The winning image for the Young Astronomy Photographer of the Year 2011 competition.

This is the Astronomy Photographer of the Year competition category for under-16s.

The Moon is a wonderful object to photograph if you’re just starting out in astrophotography, with constant changes of view throughout the lunar cycle. Find out more about How to photograph the Moon

The easiest way to capture star trails, another popular category with our young astrophotographers, is to take one long exposure, of at least 30 minutes. Find out more about How to photograph star trails.

Winner: Young Astronomy Photographer of the Year 2011

The winning shot for the Young Astronomy Photographer category for 2011 was ‘Lunar Eclipse and Occultation’ by 15-year-old Jathin Premjith (India). The image was taken using a Celestron CPC800 203.3mm (8-inch) Schmidt-Cassegrain telescope and a Canon 5D Mark II DSLR camera, and skilfully captures both a lunar eclipse and a second fleeting astronomical event, the moment a star appears from behind the orbiting Moon.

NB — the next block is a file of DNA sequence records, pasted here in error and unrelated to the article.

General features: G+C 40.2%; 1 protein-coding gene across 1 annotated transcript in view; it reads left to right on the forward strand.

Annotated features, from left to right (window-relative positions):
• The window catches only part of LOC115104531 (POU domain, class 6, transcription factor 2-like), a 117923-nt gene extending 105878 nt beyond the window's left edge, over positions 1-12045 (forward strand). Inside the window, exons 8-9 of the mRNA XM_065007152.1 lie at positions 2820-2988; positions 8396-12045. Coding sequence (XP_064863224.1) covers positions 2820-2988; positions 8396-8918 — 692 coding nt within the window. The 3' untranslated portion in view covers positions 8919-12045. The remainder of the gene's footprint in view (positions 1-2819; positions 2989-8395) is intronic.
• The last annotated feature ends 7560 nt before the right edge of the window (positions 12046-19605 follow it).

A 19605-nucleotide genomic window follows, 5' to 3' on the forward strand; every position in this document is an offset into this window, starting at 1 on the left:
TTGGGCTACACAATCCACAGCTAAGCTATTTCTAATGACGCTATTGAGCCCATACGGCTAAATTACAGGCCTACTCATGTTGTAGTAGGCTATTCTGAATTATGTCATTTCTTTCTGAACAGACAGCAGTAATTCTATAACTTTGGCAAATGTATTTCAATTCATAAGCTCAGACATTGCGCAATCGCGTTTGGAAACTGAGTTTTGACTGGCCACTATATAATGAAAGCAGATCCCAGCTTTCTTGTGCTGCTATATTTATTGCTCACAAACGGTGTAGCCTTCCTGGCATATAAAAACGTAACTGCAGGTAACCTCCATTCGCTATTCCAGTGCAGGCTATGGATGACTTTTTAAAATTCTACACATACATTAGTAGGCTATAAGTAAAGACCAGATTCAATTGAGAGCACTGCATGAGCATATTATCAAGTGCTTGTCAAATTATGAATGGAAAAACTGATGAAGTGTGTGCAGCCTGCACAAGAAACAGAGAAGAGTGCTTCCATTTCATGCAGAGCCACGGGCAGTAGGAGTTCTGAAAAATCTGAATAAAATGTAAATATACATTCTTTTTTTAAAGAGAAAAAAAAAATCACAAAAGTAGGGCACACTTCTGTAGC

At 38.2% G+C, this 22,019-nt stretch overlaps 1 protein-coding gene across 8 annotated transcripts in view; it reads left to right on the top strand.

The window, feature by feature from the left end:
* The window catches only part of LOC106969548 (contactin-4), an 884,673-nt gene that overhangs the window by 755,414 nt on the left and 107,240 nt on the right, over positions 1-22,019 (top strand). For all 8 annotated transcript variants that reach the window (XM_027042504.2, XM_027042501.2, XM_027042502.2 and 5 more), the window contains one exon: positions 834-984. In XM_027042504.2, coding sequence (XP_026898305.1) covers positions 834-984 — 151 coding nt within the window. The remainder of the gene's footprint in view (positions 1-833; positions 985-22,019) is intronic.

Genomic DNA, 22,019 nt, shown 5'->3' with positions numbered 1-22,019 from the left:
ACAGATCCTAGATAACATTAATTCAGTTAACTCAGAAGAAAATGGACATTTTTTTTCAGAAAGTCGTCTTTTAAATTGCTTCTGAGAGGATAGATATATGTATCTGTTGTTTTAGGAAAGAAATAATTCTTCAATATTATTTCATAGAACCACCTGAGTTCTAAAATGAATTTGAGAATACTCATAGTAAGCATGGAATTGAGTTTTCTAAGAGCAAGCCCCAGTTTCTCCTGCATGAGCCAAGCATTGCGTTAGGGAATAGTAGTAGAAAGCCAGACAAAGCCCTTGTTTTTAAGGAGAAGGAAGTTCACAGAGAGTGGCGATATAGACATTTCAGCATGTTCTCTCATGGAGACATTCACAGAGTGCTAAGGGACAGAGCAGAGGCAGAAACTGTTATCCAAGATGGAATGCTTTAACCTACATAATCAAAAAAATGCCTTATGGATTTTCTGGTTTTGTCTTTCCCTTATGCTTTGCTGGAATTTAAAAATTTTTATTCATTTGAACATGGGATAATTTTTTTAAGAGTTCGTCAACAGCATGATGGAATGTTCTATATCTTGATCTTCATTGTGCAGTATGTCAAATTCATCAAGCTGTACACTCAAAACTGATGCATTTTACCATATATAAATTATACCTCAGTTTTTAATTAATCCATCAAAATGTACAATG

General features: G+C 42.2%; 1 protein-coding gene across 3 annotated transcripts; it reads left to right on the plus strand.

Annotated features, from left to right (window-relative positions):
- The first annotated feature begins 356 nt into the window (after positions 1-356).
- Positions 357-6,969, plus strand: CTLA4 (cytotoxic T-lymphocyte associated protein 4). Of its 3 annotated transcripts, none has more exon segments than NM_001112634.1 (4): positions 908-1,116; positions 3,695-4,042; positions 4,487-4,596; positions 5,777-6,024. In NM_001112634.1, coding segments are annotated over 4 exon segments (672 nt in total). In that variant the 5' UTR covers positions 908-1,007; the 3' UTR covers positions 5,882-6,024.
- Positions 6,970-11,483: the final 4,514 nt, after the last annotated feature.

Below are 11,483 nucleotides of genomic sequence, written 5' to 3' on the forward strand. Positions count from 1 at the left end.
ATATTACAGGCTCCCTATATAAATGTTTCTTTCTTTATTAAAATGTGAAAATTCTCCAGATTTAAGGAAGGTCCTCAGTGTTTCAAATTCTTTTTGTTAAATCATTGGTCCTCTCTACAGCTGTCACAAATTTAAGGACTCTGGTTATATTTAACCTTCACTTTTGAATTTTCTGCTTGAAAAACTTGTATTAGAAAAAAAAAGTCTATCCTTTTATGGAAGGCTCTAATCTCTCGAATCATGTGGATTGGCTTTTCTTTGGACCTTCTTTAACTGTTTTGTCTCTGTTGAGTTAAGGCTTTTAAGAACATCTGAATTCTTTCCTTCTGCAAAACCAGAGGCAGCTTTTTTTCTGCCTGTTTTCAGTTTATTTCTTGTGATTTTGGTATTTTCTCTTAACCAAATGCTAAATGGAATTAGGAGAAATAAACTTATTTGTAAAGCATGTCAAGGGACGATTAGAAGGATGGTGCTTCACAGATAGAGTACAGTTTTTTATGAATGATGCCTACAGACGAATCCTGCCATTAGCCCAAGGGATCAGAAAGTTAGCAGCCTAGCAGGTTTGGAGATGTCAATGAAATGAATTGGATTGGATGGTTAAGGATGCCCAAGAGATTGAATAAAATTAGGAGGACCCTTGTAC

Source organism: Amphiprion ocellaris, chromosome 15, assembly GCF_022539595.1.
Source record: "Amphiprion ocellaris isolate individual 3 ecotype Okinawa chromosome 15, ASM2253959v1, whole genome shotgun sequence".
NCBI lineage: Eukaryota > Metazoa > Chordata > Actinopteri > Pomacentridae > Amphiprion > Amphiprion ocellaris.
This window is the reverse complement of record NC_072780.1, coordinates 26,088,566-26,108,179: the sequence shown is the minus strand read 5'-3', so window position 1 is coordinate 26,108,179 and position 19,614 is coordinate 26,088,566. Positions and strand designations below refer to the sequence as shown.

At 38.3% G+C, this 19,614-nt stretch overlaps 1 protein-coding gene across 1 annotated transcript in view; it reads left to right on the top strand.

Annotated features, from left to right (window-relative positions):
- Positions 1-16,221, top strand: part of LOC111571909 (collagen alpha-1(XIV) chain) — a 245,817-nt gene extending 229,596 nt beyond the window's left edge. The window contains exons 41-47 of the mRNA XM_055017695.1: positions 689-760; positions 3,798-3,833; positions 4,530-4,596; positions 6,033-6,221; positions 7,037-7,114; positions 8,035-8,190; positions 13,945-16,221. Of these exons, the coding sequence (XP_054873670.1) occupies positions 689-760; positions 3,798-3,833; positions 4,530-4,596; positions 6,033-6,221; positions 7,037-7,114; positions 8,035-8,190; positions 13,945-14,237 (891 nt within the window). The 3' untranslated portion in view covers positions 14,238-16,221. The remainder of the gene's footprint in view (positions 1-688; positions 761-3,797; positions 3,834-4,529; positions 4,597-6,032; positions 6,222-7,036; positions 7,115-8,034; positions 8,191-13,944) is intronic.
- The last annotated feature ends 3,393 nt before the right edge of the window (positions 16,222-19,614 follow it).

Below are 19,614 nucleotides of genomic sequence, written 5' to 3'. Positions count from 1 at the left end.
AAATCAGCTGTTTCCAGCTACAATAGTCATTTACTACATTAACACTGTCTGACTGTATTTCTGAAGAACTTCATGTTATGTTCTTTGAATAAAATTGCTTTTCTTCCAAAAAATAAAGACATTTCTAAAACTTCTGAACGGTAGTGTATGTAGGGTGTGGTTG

Judge Rebekah Higgitt said of the photo: ‘The colour of the eclipsed moon, reflecting the red of sunsets all over Earth, is both delicately beautiful and truly majestic. The photographer has also captured just the right moment, with a bright but tiny star close to occultation.’

Astronomy Photographer of the Year competition

The Astronomy Photographer of the Year competition is an annual global search for the most beautiful and spectacular visions of the cosmos by amateur and professional astrophotographers. The winning images are showcased in a stunning exhibition at the Royal Observatory Greenwich. 

Visit the IAPY 2015 exhibition